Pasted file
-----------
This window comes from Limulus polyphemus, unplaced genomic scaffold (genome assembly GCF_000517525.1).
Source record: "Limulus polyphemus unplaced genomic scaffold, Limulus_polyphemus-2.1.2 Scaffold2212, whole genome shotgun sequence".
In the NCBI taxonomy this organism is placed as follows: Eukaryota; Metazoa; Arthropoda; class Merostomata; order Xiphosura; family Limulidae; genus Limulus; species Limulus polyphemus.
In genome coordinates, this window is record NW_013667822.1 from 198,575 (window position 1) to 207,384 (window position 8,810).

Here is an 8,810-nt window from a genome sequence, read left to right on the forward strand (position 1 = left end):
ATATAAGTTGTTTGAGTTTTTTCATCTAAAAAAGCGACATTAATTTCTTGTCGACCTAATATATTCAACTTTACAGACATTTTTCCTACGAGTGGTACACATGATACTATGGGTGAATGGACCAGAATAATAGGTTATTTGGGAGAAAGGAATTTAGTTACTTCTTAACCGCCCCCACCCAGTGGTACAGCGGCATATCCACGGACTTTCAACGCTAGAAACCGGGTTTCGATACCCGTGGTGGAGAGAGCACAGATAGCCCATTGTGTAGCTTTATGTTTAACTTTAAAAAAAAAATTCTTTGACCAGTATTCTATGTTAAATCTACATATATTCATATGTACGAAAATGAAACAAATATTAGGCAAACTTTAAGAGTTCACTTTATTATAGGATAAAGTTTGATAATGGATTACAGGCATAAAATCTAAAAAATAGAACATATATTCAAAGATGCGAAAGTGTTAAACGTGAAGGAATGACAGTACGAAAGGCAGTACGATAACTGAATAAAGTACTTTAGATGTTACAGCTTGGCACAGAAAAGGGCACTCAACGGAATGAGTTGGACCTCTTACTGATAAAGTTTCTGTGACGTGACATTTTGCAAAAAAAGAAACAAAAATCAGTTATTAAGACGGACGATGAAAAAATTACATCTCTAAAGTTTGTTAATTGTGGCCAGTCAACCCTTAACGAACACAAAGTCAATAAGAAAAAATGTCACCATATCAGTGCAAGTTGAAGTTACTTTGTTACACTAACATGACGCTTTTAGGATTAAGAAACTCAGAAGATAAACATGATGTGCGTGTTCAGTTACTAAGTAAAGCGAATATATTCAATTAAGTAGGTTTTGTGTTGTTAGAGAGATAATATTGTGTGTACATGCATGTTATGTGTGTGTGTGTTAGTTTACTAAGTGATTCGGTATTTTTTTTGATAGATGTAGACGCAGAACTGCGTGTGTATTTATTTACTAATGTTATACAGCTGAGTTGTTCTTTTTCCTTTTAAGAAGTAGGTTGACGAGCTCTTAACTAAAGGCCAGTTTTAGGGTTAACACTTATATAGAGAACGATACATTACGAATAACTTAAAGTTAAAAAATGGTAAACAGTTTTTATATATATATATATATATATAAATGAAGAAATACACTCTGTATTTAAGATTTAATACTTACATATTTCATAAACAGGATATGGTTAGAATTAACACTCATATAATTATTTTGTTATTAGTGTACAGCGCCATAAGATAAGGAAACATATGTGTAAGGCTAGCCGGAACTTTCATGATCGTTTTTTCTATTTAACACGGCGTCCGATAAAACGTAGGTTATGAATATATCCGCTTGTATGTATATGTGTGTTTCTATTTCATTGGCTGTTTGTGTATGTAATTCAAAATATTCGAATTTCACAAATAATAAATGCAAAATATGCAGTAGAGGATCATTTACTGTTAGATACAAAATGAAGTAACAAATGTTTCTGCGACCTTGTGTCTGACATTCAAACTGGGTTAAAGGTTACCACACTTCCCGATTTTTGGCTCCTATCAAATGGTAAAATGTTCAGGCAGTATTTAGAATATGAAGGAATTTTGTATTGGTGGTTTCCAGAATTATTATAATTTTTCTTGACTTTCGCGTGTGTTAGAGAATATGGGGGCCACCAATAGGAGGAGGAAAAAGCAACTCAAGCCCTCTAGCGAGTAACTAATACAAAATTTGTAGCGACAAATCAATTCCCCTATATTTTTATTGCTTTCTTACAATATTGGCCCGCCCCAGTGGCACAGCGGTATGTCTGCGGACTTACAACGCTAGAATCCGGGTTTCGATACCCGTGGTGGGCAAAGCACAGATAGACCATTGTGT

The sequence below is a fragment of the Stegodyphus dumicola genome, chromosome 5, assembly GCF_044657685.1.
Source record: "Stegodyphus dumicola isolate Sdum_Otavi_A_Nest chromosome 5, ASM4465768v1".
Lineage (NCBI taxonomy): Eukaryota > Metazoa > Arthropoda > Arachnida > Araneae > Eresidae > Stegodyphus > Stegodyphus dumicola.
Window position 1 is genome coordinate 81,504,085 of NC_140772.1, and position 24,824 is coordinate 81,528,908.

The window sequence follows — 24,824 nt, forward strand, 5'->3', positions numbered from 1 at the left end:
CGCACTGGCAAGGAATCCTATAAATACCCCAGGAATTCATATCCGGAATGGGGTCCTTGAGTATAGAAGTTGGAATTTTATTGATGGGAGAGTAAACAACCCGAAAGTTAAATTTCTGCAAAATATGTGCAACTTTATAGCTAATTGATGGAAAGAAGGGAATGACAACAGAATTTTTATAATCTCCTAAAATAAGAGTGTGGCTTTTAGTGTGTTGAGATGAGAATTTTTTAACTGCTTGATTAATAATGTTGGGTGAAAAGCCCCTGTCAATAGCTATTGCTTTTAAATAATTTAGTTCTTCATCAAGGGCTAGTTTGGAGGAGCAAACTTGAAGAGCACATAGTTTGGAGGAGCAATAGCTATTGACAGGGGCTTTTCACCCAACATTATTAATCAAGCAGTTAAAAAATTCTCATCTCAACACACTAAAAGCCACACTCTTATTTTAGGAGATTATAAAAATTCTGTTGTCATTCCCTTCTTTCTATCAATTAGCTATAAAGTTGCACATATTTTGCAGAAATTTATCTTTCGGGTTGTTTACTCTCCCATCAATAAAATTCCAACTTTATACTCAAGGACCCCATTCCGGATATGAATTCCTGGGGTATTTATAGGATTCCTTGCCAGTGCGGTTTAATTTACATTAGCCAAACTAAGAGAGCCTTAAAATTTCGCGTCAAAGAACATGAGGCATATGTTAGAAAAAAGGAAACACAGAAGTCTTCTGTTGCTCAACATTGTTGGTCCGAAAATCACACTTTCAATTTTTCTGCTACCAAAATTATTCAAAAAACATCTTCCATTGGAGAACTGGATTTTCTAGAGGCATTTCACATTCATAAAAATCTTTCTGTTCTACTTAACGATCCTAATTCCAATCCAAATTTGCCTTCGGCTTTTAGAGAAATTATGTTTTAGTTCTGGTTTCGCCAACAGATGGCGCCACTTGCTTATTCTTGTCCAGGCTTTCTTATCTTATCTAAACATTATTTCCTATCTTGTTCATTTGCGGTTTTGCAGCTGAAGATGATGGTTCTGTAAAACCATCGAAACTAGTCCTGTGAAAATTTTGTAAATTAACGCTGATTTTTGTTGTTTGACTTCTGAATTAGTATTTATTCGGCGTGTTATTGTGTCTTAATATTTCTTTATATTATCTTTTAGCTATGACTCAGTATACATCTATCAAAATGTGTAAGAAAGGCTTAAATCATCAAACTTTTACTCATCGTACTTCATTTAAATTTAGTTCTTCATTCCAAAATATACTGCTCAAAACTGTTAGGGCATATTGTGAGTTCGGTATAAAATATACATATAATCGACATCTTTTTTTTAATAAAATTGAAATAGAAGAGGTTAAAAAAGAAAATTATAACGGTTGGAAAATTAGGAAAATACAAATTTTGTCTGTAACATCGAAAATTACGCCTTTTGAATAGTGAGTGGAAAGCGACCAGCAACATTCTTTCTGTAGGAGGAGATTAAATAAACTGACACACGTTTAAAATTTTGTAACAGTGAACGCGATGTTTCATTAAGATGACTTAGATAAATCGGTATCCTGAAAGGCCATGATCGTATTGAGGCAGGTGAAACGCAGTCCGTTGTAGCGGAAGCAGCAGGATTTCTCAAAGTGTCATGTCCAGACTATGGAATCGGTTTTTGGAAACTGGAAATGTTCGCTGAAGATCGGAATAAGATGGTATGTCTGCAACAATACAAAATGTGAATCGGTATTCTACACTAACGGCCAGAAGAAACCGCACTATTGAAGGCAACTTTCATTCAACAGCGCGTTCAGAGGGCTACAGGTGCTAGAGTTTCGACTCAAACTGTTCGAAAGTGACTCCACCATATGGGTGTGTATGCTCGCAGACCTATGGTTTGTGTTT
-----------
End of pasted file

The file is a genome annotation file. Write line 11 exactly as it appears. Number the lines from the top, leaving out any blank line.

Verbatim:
The window sequence follows — 24,824 nt, forward strand, 5'->3', positions numbered from 1 at the left end: